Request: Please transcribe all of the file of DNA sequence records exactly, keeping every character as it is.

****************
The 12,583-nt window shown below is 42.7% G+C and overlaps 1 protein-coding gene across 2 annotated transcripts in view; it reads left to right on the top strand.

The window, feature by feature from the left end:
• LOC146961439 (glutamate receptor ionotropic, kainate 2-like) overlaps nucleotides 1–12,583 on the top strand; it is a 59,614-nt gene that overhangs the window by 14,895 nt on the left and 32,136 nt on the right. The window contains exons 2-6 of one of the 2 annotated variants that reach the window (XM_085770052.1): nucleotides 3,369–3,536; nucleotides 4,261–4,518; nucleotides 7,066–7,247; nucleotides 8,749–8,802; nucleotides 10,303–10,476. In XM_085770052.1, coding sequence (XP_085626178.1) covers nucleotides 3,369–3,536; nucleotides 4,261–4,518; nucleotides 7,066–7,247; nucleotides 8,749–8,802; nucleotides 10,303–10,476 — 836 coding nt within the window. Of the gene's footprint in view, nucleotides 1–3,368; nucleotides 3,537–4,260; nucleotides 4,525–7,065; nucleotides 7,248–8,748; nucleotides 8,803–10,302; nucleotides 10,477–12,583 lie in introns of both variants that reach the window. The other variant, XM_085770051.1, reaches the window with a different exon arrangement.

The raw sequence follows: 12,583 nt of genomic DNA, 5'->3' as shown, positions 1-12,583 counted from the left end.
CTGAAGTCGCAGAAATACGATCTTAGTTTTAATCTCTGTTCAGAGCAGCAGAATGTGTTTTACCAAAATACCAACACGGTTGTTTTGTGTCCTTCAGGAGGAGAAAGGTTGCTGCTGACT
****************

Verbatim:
The 12,583-nt window shown below is 42.7% G+C and overlaps 1 protein-coding gene across 2 annotated transcripts in view; it reads left to right on the top strand.

The window, feature by feature from the left end:
• LOC146961439 (glutamate receptor ionotropic, kainate 2-like) overlaps nucleotides 1–12,583 on the top strand; it is a 59,614-nt gene that overhangs the window by 14,895 nt on the left and 32,136 nt on the right. The window contains exons 2-6 of one of the 2 annotated variants that reach the window (XM_085770052.1): nucleotides 3,369–3,536; nucleotides 4,261–4,518; nucleotides 7,066–7,247; nucleotides 8,749–8,802; nucleotides 10,303–10,476. In XM_085770052.1, coding sequence (XP_085626178.1) covers nucleotides 3,369–3,536; nucleotides 4,261–4,518; nucleotides 7,066–7,247; nucleotides 8,749–8,802; nucleotides 10,303–10,476 — 836 coding nt within the window. Of the gene's footprint in view, nucleotides 1–3,368; nucleotides 3,537–4,260; nucleotides 4,525–7,065; nucleotides 7,248–8,748; nucleotides 8,803–10,302; nucleotides 10,477–12,583 lie in introns of both variants that reach the window. The other variant, XM_085770051.1, reaches the window with a different exon arrangement.

The raw sequence follows: 12,583 nt of genomic DNA, 5'->3' as shown, positions 1-12,583 counted from the left end.
CTGAAGTCGCAGAAATACGATCTTAGTTTTAATCTCTGTTCAGAGCAGCAGAATGTGTTTTACCAAAATACCAACACGGTTGTTTTGTGTCCTTCAGGAGGAGAAAGGTTGCTGCTGACT